Bexleyheath gran’s rhymes win £1,000 national poetry prize
12:57 14 October 2016
She discovered her talents after writing a letter of complaint to a supermarket
A grandmother from Bexleyheath who discovered she had a knack for poetry after writing a letter to her local supermarket has become a national poetry champion.
Jan Bignell scooped a £1,000 prize after beating 10,000 other entries in the National Poetry Anthology after her daughter encouraged her to submit her creations.
The 74-year-old, who only started writing poems in 2013, said she was ‘gobsmacked’ when she was told she had won.
“I never imagined it really,” she added.
Mrs Bignell’s literary talents became apparent when she wrote a letter of complaint to her local Asda.
“When I finished the letter it was all in verse,” she said. “I got a reply back in verse and from then on it was just there. I didn’t have to think about it.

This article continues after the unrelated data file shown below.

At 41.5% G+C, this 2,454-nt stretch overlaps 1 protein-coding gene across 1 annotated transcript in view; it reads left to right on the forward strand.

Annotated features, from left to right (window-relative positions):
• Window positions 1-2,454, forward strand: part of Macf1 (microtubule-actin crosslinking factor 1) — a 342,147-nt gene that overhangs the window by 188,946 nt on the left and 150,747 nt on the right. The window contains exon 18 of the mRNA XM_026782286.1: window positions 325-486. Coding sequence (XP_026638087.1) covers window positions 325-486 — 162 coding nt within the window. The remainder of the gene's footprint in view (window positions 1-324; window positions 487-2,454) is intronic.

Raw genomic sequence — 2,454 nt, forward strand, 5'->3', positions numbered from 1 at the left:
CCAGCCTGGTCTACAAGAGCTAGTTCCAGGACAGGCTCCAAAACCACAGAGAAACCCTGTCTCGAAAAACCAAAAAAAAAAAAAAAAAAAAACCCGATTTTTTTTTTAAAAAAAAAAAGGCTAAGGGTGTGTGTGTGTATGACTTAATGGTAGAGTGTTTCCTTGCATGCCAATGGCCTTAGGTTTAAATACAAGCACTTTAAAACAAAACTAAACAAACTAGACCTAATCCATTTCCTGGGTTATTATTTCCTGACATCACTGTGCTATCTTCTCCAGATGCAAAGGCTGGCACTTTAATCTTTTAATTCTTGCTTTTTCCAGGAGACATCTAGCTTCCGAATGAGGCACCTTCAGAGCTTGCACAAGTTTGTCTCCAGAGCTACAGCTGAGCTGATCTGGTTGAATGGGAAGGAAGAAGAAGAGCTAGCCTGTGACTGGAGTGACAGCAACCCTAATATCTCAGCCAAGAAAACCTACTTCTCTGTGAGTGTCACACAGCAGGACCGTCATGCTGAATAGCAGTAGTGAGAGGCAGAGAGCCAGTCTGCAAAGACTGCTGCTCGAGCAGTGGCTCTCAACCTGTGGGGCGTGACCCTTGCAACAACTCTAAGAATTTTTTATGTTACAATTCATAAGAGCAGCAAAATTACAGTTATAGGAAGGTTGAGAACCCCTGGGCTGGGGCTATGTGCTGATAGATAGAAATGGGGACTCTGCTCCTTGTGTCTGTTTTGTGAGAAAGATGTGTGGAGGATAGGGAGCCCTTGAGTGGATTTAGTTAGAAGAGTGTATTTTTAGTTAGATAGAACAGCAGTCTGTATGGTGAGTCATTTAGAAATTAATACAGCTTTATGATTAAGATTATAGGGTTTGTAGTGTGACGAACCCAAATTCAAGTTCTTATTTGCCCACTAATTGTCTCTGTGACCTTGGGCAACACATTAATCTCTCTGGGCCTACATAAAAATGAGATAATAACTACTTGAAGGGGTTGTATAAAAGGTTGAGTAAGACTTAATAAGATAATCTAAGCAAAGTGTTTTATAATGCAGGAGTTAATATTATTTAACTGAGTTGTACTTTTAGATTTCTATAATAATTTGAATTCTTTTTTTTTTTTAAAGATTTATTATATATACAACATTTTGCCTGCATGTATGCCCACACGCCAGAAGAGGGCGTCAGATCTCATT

“Since then my children said that I always put little poems in cards. It wasn’t something that I thought was anything exceptional.
“I never wrote poetry at school. I liked English and literature and reading stories. I knew I could write stories but left it for a long time and never did anything.”
Mrs Bignell said she is inspired by “anything that goes on”. “I’ve got a lot of funny ones,” she added.
She recently read her poems to residents at a nearby nursing home, and she has been invited back to give another recital.
“Because I write it gives pleasure to different people and it is lovely to be able to do that, and to be able to make people laugh,” she said.
She has two grown-up children, Lynn and Glenn, who live locally, and five grandchildren - one of whom recently started writing poems herself.
“I told her anyone can write poems if you put your mind to it. She wrote a poem and it rhymed. She was inspired and she writes now and again.”
The National Poetry Anthology is free to enter, and budding bards can find out more information at www.unitedpress.co.uk